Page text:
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Endometriosis is there a cure?

April 30, 2015

Dr. Michael Fox responds to the following article:

“This article highlights the realities of endometriosis and what patients face in the current medical world. Based on years of experience we don’t believe the “party line” on endometriosis. As described in the article, the disease begins in the teen years. I know Mary Lou Ballweg very well and know that she understands the devastation of this disease. The patients described in the article though represent the minority of women with the disease. Pain is severe in the teen years but birth control pills are very effective at relieving pain and sadly the disease rages on, causing severe fertility problems and later hormonal dysfunction, decreased estrogen and all its devastating effects, followed by early menopause (usually age 44-45). This constellation can be devastating for women.

Also, as the article points out, the medical world believes endometriosis is not curable. This is not true. We have data published as a poster at the American Society for Reproductive Medicine and an ongoing study with clear evidence supporting a cure with resection of endometriosis. For many reasons too numerous to discuss here, only a handful of physicians worldwide perform complete excision of endometriosis. Traditionally, the lesions are simply cauterized or lasered which clearly does not cure the disease. Therefore, all studies that have looked at surgical treatment show short lived relief and minimal results. This is the only disease that I know of where treatments, both surgical and medical, are promoted that don’t cure the disease. If you have a bowel or skin tumor, for example, you don’t take medicines or do an incomplete surgery, you remove them. The same should be true for endo. Sadly, this was standard of care from 1900-1975 or so when open surgery was used to evaluate and treat endo. Only with the advent of the “newer, minimally invasive surgery” called laparoscopy did the inferior treatment method emerge. One of the few examples of technological advances actually setting back medical care.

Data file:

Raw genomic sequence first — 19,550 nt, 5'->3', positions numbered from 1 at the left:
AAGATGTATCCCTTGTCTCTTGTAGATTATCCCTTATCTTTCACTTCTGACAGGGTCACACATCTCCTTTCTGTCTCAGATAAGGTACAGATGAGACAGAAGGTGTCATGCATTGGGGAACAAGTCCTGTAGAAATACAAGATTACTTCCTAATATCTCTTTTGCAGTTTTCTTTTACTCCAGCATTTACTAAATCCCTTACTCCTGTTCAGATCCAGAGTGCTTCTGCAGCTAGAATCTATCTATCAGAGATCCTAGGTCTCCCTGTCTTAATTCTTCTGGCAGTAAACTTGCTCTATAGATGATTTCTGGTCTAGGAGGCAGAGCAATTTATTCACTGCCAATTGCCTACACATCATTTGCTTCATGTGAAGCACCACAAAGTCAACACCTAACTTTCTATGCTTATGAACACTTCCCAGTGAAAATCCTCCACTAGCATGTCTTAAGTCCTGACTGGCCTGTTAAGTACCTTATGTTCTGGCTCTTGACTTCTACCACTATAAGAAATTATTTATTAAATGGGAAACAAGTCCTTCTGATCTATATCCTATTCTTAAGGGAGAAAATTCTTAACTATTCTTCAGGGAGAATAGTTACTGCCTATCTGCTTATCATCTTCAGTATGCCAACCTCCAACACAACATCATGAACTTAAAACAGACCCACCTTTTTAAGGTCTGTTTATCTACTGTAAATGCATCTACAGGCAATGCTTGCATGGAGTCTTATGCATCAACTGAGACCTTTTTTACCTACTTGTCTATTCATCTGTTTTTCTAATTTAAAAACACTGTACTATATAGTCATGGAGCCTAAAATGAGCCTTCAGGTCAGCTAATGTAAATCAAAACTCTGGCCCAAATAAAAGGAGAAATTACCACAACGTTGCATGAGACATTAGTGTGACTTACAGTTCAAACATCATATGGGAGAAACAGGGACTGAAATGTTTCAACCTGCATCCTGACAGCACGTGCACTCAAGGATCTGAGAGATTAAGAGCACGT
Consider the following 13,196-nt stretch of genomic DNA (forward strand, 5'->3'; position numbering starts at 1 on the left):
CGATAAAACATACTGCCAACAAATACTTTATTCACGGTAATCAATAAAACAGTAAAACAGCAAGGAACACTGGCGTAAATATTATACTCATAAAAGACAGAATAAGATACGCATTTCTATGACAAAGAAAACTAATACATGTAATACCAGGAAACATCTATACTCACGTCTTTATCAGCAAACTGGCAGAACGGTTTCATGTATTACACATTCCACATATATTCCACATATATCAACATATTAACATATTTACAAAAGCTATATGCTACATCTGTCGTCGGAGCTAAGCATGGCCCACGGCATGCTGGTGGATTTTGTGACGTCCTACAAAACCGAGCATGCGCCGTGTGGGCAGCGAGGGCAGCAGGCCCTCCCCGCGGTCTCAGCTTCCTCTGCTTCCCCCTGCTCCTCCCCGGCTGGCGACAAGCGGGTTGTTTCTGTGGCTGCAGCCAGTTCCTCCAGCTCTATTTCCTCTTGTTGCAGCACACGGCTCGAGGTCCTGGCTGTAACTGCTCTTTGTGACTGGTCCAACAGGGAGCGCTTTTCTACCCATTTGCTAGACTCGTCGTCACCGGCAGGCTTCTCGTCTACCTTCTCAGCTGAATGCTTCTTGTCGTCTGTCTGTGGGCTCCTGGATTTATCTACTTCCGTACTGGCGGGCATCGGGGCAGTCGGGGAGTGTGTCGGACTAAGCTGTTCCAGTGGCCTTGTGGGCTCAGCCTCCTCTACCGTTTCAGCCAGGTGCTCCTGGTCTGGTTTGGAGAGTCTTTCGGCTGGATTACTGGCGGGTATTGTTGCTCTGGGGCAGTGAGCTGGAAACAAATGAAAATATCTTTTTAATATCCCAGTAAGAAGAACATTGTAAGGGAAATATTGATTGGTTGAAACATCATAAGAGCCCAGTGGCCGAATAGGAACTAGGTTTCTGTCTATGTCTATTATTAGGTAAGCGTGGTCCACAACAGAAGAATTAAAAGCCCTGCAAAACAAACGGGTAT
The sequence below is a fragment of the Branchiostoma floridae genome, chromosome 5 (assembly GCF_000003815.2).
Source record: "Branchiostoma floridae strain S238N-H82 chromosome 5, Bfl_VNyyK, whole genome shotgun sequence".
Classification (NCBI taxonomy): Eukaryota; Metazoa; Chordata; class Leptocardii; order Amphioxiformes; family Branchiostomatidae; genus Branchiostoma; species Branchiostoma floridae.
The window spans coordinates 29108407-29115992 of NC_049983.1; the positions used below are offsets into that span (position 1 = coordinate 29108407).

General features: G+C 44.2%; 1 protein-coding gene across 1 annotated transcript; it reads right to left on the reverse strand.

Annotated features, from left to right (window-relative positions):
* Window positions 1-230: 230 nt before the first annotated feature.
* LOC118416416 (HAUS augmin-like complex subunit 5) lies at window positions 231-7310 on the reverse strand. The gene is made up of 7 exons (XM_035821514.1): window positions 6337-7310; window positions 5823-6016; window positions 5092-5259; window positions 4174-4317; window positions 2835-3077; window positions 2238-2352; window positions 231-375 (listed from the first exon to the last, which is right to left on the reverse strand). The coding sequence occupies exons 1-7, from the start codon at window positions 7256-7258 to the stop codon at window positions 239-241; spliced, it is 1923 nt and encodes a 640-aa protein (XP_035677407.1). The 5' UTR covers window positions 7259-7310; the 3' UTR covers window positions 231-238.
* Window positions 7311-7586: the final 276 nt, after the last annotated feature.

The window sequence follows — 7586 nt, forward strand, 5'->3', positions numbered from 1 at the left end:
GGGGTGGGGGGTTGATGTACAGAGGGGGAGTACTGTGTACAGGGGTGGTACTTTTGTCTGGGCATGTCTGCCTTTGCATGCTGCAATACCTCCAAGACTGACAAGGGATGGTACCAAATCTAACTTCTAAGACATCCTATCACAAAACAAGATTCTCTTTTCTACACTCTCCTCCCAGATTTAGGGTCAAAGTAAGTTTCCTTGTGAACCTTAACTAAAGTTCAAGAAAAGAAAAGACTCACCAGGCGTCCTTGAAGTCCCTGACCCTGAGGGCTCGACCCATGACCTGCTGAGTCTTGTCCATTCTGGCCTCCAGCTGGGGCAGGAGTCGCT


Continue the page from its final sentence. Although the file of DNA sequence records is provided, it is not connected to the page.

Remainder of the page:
With that said, excision does treat the disease of endometriosis. Our belief is that anyone with endo should be treated at the first suspicion of the disease. The inflammation that is caused by endo likely slowly damages the ovaries removing eggs at a faster than normal rate – hence infertility and earlier menopause. So instead of birth control pills for the adolescent, surgery with complete excision by a very experienced operator is the best course of action. The trick is that the visual appearance of endo is very subtle in youngsters and wider areas should be resected from the typical distribution pattern. It is possible to miss some microscopic disease utilizing this method, often a lesion or two on the tube or uterine surface. Even then though, the disease is dramatically reduced to a negligible amount that likely would cause no symptoms. Proof that this early intervention will prevent fertility problems or lengthen normal hormone production will be difficult and would take a 40 year longitudinal study that would be very difficult to accomplish. Based on our observations this positive outcome would be very likely. There is support however both in the literature (studies) and in our experience that endometriosis excision improves the pregnancy rate immediately. This is most likely due to the removal of the intense inflammatory response in the pelvis that is consistently present throughout a woman’s life unless treated.